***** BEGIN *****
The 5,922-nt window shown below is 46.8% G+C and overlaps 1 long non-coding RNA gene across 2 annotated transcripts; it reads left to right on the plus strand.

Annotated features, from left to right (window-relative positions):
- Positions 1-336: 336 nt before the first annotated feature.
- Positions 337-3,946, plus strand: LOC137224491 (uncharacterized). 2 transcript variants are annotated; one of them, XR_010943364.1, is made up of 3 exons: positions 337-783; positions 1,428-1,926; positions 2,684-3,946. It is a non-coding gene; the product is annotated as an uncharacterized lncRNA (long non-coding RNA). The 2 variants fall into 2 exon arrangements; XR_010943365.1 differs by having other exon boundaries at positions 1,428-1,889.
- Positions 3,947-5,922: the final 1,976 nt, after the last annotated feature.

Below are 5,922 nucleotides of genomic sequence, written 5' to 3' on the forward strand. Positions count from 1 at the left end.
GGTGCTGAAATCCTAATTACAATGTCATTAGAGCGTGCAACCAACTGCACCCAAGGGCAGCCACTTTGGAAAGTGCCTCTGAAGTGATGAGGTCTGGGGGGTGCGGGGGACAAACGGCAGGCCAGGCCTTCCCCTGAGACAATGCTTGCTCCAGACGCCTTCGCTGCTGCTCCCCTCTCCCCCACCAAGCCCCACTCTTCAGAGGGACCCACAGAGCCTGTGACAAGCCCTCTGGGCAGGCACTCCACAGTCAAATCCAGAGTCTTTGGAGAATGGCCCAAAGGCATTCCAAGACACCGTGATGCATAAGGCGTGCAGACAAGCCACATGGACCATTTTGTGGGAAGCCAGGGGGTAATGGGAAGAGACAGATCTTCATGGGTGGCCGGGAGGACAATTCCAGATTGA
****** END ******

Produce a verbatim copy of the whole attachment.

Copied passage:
The 5,922-nt window shown below is 46.8% G+C and overlaps 1 long non-coding RNA gene across 2 annotated transcripts; it reads left to right on the plus strand.

Annotated features, from left to right (window-relative positions):
- Positions 1-336: 336 nt before the first annotated feature.
- Positions 337-3,946, plus strand: LOC137224491 (uncharacterized). 2 transcript variants are annotated; one of them, XR_010943364.1, is made up of 3 exons: positions 337-783; positions 1,428-1,926; positions 2,684-3,946. It is a non-coding gene; the product is annotated as an uncharacterized lncRNA (long non-coding RNA). The 2 variants fall into 2 exon arrangements; XR_010943365.1 differs by having other exon boundaries at positions 1,428-1,889.
- Positions 3,947-5,922: the final 1,976 nt, after the last annotated feature.

Below are 5,922 nucleotides of genomic sequence, written 5' to 3' on the forward strand. Positions count from 1 at the left end.
GGTGCTGAAATCCTAATTACAATGTCATTAGAGCGTGCAACCAACTGCACCCAAGGGCAGCCACTTTGGAAAGTGCCTCTGAAGTGATGAGGTCTGGGGGGTGCGGGGGACAAACGGCAGGCCAGGCCTTCCCCTGAGACAATGCTTGCTCCAGACGCCTTCGCTGCTGCTCCCCTCTCCCCCACCAAGCCCCACTCTTCAGAGGGACCCACAGAGCCTGTGACAAGCCCTCTGGGCAGGCACTCCACAGTCAAATCCAGAGTCTTTGGAGAATGGCCCAAAGGCATTCCAAGACACCGTGATGCATAAGGCGTGCAGACAAGCCACATGGACCATTTTGTGGGAAGCCAGGGGGTAATGGGAAGAGACAGATCTTCATGGGTGGCCGGGAGGACAATTCCAGATTGA